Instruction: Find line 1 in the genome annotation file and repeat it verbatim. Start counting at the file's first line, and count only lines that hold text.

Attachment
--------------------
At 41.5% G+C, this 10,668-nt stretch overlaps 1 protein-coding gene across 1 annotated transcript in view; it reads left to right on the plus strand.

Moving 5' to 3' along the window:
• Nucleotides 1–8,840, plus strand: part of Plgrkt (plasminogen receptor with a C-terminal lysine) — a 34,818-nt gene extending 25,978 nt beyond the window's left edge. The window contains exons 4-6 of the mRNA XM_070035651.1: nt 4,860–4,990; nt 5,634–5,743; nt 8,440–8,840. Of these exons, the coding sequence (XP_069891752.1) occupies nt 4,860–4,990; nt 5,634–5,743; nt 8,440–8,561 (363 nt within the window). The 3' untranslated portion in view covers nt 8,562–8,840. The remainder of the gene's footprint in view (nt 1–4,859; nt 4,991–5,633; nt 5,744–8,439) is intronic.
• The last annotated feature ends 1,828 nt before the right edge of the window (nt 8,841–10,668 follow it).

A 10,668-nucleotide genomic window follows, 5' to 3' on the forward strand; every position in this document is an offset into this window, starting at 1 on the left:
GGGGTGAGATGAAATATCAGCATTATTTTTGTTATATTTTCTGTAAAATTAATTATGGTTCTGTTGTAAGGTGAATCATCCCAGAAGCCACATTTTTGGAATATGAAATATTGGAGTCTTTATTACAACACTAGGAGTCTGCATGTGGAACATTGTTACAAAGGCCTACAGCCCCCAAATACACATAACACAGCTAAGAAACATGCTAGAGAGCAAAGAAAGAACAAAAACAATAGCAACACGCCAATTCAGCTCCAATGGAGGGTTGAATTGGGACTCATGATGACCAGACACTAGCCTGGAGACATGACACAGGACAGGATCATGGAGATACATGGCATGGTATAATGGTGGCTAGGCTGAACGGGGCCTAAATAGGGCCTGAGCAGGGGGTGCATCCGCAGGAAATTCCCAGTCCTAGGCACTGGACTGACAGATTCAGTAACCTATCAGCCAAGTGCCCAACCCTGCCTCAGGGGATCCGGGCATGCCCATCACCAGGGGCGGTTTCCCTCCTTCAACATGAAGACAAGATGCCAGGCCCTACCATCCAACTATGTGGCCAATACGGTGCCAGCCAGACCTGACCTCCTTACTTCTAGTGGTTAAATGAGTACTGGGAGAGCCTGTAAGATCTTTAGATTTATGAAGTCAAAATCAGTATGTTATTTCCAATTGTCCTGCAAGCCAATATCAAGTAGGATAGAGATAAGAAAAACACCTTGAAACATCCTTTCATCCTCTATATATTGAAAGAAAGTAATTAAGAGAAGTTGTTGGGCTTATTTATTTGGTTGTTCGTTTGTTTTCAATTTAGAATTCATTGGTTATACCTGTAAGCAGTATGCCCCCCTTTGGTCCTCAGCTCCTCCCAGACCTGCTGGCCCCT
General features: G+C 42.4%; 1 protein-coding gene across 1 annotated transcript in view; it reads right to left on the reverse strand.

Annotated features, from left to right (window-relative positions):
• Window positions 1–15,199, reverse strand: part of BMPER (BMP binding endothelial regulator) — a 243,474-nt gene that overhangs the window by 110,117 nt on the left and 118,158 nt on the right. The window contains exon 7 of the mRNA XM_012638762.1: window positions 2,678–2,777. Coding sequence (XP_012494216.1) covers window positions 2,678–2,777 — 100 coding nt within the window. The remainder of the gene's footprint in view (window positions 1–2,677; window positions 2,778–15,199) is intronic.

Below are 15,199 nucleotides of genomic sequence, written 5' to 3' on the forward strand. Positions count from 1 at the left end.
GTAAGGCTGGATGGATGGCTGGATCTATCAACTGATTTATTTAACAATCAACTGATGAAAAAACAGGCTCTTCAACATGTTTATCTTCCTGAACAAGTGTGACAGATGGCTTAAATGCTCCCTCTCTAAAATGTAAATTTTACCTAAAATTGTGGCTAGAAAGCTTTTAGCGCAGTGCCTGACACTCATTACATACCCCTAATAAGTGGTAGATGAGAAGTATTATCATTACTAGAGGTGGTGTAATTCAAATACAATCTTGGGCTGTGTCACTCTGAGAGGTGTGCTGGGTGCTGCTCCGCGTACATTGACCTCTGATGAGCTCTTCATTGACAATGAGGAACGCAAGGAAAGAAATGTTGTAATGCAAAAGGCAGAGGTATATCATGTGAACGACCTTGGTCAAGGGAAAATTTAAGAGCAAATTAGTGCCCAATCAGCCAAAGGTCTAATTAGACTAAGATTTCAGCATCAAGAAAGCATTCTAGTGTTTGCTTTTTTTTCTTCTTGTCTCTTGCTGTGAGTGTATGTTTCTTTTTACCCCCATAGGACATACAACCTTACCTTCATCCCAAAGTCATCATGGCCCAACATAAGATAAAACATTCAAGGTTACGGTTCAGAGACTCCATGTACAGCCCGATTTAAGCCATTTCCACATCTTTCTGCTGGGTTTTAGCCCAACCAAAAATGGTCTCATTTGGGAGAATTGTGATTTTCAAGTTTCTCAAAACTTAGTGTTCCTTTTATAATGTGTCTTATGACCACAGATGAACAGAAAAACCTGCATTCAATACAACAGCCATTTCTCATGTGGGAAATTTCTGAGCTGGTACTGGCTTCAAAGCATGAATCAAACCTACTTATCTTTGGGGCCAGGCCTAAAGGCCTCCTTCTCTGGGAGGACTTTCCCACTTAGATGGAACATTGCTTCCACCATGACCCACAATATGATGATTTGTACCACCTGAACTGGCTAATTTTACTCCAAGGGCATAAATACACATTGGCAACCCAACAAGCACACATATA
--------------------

At 41.5% G+C, this 10,668-nt stretch overlaps 1 protein-coding gene across 1 annotated transcript in view; it reads left to right on the plus strand.